Sean Dyche's success at Burnley 'up there' with Pep Guardiola's achievements at Man City, says Chris Hughton
Last Updated: 16/12/17 7:46am
Chris Hughton says Sean Dyche's achievements at Burnley are "right up there" with Pep Guardiola's success at Manchester City.
The Clarets face Hughton's Brighton on Saturday and are flying high in sixth place, looking down on the likes of Arsenal and 2015/16 Premier League champions Leicester.
"Everybody is looking at City and saying they have been outstanding and they have this huge gap at the top of the division," said Hughton.
"I think Burnley's achievements are very much right up there with what City have done.
"You have to do it over a season, of course, and it will probably be harder for Burnley, with the size of the club, to maintain it over a season than it will be for the bigger teams.
"But if you're asking me right at this moment then, yes, Sean's achievement for what he's done at Burnley is right up there with what Manchester City have done."
Hughton says Burnley are reaping the benefits of keeping faith with Dyche, having bucked the trend when they were relegated in 2015 by opting to stick with their manager rather than pull the trigger.
"I think there is a message there," added the Seagulls boss. "A high percentage of clubs wouldn't have seen the manager there the following season, having gone down.
"That is testament to Burnley and also to the individual. When Burnley went down they weren't out of sight, adrift of everyone else. They were always in it. They obviously saw enough in Sean.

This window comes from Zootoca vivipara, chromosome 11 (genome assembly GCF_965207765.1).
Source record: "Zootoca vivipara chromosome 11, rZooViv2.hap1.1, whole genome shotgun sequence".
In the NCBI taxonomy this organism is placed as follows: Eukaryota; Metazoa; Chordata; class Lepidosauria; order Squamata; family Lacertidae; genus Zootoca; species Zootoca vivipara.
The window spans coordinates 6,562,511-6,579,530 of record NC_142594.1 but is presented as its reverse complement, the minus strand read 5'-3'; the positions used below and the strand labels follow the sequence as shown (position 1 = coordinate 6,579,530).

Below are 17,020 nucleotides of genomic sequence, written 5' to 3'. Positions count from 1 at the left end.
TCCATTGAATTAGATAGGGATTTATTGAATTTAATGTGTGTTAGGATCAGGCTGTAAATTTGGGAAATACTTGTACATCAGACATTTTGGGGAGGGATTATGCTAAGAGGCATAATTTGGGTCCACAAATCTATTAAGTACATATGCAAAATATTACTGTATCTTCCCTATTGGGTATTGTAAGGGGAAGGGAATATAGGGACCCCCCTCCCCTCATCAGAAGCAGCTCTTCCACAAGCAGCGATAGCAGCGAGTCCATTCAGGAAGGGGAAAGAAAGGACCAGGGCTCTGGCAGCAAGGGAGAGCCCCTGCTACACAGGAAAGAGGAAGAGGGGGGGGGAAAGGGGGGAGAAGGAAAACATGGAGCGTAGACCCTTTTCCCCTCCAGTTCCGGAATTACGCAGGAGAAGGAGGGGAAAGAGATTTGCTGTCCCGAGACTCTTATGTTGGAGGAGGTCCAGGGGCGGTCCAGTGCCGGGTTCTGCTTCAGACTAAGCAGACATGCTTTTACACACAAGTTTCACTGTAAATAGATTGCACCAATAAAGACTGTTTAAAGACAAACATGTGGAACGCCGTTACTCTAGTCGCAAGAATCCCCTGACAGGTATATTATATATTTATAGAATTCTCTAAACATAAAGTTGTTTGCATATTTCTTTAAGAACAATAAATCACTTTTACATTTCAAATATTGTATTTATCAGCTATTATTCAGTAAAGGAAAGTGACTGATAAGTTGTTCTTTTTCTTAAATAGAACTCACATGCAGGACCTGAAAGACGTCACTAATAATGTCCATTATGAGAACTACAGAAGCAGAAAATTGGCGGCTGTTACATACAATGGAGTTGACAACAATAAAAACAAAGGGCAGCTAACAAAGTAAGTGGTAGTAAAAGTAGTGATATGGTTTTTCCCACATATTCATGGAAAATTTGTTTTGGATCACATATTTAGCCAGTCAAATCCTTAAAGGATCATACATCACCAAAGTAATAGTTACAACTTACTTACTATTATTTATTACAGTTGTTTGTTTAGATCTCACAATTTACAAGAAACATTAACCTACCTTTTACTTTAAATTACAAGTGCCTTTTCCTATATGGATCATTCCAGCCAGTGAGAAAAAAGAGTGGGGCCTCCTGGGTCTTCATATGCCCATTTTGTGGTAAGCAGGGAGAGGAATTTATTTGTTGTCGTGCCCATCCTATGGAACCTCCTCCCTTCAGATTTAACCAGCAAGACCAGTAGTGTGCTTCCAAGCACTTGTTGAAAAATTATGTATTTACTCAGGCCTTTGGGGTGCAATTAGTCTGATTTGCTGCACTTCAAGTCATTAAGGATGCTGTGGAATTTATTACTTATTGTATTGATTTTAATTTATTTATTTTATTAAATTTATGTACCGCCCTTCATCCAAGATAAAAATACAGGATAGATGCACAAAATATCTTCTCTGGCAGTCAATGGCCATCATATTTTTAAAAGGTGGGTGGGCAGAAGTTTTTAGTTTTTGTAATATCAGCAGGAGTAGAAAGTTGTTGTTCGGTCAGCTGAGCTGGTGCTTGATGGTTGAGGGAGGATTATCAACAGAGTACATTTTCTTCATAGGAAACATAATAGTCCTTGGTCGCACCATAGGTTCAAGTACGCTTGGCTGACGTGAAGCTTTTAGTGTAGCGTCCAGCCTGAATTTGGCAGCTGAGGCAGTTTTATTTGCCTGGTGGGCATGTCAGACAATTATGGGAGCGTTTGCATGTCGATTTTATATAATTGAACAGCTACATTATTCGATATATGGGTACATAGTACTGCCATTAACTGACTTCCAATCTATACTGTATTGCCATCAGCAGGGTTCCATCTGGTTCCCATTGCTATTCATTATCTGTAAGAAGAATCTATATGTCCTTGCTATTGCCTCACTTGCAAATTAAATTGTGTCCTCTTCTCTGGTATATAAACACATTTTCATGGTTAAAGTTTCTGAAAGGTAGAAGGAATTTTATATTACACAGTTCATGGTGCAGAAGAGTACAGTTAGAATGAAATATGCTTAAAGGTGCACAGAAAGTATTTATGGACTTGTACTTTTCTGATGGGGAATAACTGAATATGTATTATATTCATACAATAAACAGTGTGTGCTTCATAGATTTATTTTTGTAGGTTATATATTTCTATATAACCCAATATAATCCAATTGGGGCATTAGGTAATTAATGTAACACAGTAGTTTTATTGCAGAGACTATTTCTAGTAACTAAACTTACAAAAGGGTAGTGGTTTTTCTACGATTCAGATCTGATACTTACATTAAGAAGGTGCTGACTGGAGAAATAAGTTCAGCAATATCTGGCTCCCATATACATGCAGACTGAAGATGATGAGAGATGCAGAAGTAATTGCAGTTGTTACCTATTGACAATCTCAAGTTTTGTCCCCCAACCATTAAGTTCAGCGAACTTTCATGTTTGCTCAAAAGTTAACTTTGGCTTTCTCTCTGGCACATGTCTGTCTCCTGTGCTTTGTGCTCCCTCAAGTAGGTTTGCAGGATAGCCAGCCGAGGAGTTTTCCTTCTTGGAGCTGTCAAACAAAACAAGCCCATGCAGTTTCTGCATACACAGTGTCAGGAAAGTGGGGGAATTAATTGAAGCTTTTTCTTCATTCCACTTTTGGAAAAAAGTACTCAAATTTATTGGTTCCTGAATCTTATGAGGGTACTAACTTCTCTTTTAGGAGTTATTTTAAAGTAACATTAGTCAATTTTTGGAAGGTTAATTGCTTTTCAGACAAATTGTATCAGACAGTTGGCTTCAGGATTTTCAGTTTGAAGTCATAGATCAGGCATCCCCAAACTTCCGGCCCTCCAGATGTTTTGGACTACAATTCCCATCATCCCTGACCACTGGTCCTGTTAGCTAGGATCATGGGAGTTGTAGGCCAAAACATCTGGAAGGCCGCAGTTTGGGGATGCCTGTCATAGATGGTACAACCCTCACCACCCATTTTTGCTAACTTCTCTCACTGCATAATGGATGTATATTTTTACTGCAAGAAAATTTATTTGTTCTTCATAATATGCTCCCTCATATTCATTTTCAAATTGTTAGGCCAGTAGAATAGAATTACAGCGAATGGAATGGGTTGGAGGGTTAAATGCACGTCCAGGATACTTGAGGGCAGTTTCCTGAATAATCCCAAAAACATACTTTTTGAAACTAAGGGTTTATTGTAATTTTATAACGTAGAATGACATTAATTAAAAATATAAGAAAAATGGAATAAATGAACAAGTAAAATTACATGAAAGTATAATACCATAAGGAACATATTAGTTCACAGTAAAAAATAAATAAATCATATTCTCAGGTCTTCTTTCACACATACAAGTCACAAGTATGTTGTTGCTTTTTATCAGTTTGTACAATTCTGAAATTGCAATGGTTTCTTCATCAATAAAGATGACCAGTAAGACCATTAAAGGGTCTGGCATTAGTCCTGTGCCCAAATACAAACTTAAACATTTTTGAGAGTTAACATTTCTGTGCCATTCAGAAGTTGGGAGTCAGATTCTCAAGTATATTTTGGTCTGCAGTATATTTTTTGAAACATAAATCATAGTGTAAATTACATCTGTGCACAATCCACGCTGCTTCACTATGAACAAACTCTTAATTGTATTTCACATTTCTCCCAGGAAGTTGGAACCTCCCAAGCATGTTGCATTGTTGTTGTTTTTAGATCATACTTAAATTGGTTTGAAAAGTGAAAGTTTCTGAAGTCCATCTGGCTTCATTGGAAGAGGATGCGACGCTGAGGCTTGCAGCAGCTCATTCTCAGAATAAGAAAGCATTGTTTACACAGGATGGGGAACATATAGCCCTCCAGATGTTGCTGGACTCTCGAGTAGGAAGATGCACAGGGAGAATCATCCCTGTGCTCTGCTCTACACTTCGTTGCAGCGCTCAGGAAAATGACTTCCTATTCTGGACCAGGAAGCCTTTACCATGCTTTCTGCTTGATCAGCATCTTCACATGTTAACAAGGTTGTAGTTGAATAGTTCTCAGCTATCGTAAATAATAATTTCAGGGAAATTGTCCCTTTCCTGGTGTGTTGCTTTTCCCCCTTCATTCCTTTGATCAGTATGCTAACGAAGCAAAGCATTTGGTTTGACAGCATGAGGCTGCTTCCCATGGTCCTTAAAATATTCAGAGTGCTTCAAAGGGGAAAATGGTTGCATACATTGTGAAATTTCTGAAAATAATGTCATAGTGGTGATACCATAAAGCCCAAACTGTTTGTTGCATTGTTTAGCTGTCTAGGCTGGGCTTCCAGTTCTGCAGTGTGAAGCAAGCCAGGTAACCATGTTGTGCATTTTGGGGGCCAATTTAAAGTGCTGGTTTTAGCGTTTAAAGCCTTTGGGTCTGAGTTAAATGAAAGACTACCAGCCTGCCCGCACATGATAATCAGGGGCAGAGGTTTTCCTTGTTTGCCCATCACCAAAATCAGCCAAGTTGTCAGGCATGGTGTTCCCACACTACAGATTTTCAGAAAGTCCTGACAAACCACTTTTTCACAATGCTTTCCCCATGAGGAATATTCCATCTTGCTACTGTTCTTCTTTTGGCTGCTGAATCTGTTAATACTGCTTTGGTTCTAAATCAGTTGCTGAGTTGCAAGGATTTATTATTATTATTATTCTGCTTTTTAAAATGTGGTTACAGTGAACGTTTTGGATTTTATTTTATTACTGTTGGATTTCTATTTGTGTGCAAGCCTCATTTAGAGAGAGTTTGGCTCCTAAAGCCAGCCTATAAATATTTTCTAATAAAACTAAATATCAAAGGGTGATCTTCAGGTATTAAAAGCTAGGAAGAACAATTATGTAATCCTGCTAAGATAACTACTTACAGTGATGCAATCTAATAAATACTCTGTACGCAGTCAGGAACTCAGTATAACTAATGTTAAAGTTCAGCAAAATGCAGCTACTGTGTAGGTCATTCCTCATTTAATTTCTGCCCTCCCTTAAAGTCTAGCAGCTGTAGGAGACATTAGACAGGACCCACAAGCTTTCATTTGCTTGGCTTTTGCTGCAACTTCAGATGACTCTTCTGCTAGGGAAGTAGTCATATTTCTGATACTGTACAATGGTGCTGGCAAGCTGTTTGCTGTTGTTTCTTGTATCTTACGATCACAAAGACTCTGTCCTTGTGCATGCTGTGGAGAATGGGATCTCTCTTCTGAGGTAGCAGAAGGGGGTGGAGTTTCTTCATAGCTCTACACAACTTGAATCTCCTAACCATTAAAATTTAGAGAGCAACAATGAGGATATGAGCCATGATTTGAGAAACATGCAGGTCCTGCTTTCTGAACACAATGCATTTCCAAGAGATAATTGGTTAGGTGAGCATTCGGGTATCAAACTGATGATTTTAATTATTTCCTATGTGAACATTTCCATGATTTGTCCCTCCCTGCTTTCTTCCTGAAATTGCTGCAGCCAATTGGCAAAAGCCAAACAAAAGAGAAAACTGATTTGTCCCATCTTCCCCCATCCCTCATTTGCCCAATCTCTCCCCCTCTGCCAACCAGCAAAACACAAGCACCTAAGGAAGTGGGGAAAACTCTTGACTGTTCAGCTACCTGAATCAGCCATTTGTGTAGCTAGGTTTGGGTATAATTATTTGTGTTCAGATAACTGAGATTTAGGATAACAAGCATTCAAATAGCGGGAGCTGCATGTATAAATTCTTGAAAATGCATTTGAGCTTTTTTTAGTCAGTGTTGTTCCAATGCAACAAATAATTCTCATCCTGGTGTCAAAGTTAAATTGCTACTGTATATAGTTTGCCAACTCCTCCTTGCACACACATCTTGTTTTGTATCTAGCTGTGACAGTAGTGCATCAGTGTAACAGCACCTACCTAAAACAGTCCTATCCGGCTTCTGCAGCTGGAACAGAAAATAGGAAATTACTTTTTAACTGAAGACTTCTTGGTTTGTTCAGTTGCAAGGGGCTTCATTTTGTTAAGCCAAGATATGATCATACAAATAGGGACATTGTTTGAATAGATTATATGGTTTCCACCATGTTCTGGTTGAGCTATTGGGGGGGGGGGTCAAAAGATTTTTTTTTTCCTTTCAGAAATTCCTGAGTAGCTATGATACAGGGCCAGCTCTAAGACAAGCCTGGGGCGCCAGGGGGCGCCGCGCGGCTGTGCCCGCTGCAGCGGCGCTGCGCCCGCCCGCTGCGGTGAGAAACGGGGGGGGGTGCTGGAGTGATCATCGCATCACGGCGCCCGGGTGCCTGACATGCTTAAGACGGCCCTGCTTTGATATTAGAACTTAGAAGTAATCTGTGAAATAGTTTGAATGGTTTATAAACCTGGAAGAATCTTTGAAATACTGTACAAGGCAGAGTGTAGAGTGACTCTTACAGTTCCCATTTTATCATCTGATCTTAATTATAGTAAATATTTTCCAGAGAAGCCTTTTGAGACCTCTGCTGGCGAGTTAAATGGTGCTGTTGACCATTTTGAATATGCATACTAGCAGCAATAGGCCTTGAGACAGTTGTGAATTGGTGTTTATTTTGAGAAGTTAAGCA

"Credit to Burnley. They saw a good opportunity to keep a good manager and give him the opportunity to bring them back up again."
Sean Dyche believes the secret of his success at Burnley is down to a culture of equality at the club where all egos are parked at the gate.
"It's a belief I've got that when you're in here we're all equal, including me," he said.
"I always say, 'Take your ego off at the gate and put it back on when you leave'. When you're in the club we're all the same and I think that's a healthy way of working.
"I certainly don't think I'm above them. I have to lead them in different ways but I'm part of the group. That's an appropriate way of having true professionalism and a true team.
"If you can get everyone to understand we're all in it together, and there's no need for that strange egotistical view which sometimes creeps into clubs, then they buy into that.
"That thinking was built over time. Words are cheap. People have to adopt it and they rub off on each other and slowly but surely a culture is set."